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 American Investment Banking on the Ropes - Lehman / Citigroup etc. - the 8.5 trillion Bailout

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PostSubject: American Investment Banking on the Ropes - Lehman / Citigroup etc. - the 8.5 trillion Bailout   Mon Sep 15, 2008 2:20 am



It is expected that Lehmans Brothers will declare bankruptcy. The Wall Street Journal has reported that there has been Sunday trading in the attempt to limit potential damage across the investment banking sector.

As word that a Barclays deal was off filtered across Wall Street, credit derivative traders scrambled to unwind their outstanding contracts with Lehman and shift their positions to other banks. CDS traders at many Wall Street firms were told to come to work immediately. Costs of investment protection for other banks are shooting up.

The Wall Street Journal says "A disorderly unwind of Lehman's derivatives trades is only one worry. Another worry is that if Lehman collapses, its distressed assets -- such as commercial real estate -- could suddenly hit Wall Street for sale, forcing prices even lower and potentially forcing other dealers to mark down once again the value of their own holdings.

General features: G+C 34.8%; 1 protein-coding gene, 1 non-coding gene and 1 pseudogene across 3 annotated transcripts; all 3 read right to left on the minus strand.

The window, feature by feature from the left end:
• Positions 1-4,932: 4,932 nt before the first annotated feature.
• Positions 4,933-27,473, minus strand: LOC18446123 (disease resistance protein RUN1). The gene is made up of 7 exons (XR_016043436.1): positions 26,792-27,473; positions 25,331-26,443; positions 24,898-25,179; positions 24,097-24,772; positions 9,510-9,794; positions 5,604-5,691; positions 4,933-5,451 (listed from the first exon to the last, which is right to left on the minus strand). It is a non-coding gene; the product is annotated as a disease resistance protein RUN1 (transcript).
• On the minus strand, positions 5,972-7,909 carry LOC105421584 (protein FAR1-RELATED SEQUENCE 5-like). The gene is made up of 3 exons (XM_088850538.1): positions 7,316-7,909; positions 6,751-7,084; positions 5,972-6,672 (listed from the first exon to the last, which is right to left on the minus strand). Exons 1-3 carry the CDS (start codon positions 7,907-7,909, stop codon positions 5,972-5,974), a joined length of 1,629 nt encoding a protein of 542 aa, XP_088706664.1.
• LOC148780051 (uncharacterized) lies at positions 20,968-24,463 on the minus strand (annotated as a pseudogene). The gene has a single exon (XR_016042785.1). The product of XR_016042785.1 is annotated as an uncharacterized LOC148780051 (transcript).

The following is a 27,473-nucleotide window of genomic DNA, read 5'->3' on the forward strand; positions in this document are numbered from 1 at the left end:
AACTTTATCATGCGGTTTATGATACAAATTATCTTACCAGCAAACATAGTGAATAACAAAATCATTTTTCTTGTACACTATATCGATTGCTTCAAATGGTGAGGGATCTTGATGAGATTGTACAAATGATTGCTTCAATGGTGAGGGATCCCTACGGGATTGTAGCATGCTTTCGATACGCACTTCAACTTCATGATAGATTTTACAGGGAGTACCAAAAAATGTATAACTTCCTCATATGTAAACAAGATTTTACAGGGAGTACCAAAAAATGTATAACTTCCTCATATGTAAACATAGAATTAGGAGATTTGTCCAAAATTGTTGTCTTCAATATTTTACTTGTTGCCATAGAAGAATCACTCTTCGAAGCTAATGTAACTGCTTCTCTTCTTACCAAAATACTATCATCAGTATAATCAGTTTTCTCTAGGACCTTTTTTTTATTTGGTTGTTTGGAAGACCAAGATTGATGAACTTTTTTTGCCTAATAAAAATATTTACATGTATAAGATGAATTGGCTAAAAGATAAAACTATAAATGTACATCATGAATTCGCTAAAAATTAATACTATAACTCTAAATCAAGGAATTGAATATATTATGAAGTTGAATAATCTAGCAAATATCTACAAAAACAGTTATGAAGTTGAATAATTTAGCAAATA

Quote :
It is now clear that we are again — as we were in mid- March at the time of the Bear Stearns collapse — an epsilon away from a generalized run on most of the shadow banking system, especially the other major independent broker dealers (Lehman, Merrill Lynch, Morgan Stanley, Goldman Sachs). If Lehman does not find a buyer over the weekend and the counterparties of Lehman withdraw their credit lines on Monday (as they all will in the absence of a deal) you will have not only a collapse of Lehman but also the beginning of a run on the other independent broker dealers (Merrill Lynch first but also in sequence Goldman Sachs and Morgan Stanley and possibly even those broker dealers that are part of a larger commercial bank, I.e. JP Morgan and Citigroup). Then this run would lead to a massive systemic meltdown of the financial system. That is the reason why the Fed has convened in emergency meetings the heads of all major Wall Street firms on Friday and again today to convince them not to pull the plug on Lehman and maintain their exposure to this distressed broker dealer.